Demand Met by Imports: amount spent on an industry by all business and population in the given region met outside the regional economy

Clicking on any of the column titles will order the table in ascending/descending order to easily find the highest/lowest dollar amount or percentage.

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Moreover, selecting the Export button in the top right corner gives you the option to save your findings as an excel file.

One more blog post to come regarding Input-Output Modelling in Analyst.

For the meantime, check out this tutorial of how to navigate and use the Regional Requirements Report or click for more information on Analyst.

New Economic Modelling Tool

Analyst Input-Output Tool

The Ontario Ministry of Agriculture, Food, and Rural Affairs – in partnership with Economic Modeling Specialists International (EMSI) – is excited to announce the addition of a Canadian version of their Input-Output Modelling tool in Analyst.

Input-Output models map out linkages within an economy by tracing the connections between industries, households and government. This is done by tracking the flow of money between those entities within a geographic area (for more background on input-output modelling). Continue reading New Economic Modelling Tool

Recent Business Retention & Expansion Project Reports

The Business Retention and Expansion (BR+E) program is a collaborative effort between government, community, and businesses that identifies opportunities to help businesses expand and, retain and create jobs. The program also encourages the implementation of agreed upon activities to achieve goals, and actions to improve the local business climate.

Three recent examples of completed BR+E projects are from the communities of:

  • Lake Country,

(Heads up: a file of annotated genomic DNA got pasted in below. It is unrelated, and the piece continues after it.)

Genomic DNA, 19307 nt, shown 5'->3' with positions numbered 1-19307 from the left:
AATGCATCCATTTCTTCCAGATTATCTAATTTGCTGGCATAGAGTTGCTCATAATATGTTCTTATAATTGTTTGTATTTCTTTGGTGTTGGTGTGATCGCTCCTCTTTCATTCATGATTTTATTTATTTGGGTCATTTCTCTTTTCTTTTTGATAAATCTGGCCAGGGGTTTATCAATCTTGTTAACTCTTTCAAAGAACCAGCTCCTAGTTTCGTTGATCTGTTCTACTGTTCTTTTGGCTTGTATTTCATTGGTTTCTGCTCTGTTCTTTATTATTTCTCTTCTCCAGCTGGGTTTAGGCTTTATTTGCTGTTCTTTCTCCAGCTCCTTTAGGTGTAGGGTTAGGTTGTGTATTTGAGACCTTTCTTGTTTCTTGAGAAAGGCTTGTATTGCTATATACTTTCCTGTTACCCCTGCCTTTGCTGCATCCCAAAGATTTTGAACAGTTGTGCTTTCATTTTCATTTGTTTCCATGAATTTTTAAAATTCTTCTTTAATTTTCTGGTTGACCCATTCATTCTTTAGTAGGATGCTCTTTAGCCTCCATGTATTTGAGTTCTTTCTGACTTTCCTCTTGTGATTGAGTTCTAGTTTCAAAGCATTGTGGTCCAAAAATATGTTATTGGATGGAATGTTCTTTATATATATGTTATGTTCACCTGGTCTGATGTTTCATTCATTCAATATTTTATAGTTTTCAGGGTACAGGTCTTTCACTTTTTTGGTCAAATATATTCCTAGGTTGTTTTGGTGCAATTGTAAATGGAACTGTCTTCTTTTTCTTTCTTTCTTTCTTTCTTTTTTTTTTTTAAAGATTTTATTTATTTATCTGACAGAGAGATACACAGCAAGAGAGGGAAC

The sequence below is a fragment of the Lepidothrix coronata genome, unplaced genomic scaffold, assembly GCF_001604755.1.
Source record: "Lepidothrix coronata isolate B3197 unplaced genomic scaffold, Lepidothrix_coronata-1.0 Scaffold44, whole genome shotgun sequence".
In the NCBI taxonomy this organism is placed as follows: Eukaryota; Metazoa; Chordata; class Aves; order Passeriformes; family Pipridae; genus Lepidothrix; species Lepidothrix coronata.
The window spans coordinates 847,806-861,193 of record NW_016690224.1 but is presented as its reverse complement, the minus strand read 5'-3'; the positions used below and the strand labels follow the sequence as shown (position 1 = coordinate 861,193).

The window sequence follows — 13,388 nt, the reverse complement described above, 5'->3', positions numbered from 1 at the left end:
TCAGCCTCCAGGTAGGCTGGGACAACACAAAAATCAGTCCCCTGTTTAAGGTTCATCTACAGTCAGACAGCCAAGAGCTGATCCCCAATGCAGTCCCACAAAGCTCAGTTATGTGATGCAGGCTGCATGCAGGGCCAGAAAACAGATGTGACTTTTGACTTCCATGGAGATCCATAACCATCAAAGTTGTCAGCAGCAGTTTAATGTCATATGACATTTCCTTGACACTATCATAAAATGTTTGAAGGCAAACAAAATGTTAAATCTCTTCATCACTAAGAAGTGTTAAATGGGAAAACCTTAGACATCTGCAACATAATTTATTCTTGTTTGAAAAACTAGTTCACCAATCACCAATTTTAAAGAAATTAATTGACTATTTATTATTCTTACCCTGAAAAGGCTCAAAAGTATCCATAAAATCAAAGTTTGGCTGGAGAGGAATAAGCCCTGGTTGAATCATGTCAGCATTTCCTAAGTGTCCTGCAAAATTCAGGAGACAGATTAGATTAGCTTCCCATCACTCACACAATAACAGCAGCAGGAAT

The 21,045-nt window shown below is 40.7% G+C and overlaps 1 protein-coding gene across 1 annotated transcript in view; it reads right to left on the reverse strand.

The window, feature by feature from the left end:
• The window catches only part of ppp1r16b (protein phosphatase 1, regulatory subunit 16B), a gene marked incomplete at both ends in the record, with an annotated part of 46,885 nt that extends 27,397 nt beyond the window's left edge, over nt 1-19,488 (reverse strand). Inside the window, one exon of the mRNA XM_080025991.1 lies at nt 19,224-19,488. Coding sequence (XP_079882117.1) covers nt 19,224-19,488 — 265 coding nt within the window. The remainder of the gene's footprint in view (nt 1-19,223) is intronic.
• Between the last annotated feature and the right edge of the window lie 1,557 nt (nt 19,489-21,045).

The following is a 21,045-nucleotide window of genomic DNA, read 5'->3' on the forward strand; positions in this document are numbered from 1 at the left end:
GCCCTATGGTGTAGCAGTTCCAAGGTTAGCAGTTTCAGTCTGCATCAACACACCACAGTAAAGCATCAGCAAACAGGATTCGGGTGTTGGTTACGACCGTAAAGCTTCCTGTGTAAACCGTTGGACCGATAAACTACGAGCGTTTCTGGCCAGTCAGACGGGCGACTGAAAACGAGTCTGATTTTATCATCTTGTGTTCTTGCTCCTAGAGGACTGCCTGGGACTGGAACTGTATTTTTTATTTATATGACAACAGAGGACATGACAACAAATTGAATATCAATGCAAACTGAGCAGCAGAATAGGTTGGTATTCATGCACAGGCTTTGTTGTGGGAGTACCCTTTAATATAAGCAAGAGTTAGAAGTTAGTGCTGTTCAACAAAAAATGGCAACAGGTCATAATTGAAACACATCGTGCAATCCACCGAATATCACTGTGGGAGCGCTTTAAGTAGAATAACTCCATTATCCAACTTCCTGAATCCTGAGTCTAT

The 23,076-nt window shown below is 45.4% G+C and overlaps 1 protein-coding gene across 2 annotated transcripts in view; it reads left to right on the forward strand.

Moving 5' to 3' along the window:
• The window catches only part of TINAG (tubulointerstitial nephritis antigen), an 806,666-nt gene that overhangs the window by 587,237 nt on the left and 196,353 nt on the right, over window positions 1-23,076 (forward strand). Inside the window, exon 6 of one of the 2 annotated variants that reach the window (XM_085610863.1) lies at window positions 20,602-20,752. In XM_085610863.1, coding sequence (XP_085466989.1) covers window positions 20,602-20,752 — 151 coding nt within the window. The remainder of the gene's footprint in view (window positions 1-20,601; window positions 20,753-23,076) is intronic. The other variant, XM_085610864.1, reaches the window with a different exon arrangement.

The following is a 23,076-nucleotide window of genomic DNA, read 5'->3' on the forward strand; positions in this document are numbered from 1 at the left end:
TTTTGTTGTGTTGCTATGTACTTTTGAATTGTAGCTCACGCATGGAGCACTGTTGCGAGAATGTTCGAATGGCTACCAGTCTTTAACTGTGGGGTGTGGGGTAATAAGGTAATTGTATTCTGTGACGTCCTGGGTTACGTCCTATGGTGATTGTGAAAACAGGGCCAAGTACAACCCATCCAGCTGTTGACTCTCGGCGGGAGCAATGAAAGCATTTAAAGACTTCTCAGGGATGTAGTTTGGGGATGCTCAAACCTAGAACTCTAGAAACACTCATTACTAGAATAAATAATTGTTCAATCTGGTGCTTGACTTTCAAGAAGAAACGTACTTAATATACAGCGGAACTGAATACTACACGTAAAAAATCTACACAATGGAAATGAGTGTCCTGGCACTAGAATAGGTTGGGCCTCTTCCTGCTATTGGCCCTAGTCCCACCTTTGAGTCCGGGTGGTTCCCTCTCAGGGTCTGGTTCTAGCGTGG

• Orangeville, and;
  • Almaguin Highlands.

Each of these projects identified key opportunities that could help promote business expansion and increase growth for businesses. Continue reading Recent Business Retention & Expansion Project Reports

Thunder Bay and Area Food Strategy – Growing Local Economies from the Ground Up

In 2013, a new project—the Thunder Bay and Area Food Strategy—got off the ground in northern Ontario. Drawing inspiration from such trail blazing cities such as Vancouver and Toronto, the Food Strategy is intended as a comprehensive and action-oriented approach to building an economically robust, resilient, and equitable food system. The action plan is based on seven pillars of a healthy and sustainable food system, and was endorsed in 2014 by the City of Thunder Bay and 6 adjoining rural municipalities.

Continue reading Thunder Bay and Area Food Strategy – Growing Local Economies from the Ground Up

Key Takeaways: Teeny Tiny Southwest Summit

Small towns can do big things if they have passion“, “Time to “Bee-lieve” in our small communities!” and “Alvinston Community Group celebrates its successes at conference” are some of the headlines used in news stories about the Teeny Tiny Southwest Summit.beesummit

Held on November 15th, 2016, and hosted by the Municipality of Brooke-Alvinston, OMAFRA, Sarnia-Lambton Economic Partnership, and Sarnia-Lambton Business Development Corporation, this event brought together 126 community volunteers, business champions, municipal staff and elected officials to hear ideas about revitalizing small communities.

Continue reading Key Takeaways: Teeny Tiny Southwest Summit

Insights from 1,213 BR+E Surveys

The results for the 2015/16 roll up report are here! We surveyed 1,213 businesses across Ontario, and have aggregated the key findings in an infographic. For clients with ongoing BR+E Projects, the rollup offers a benchmark to measure the success of their own BR+E Project against the Provincial average. In comparison, clients who are interested in starting a project can use the roll up report to help identify an area of focus for their project.

provincial-survey-results

To view the full presentation of the BR+E provincial survey results, see below: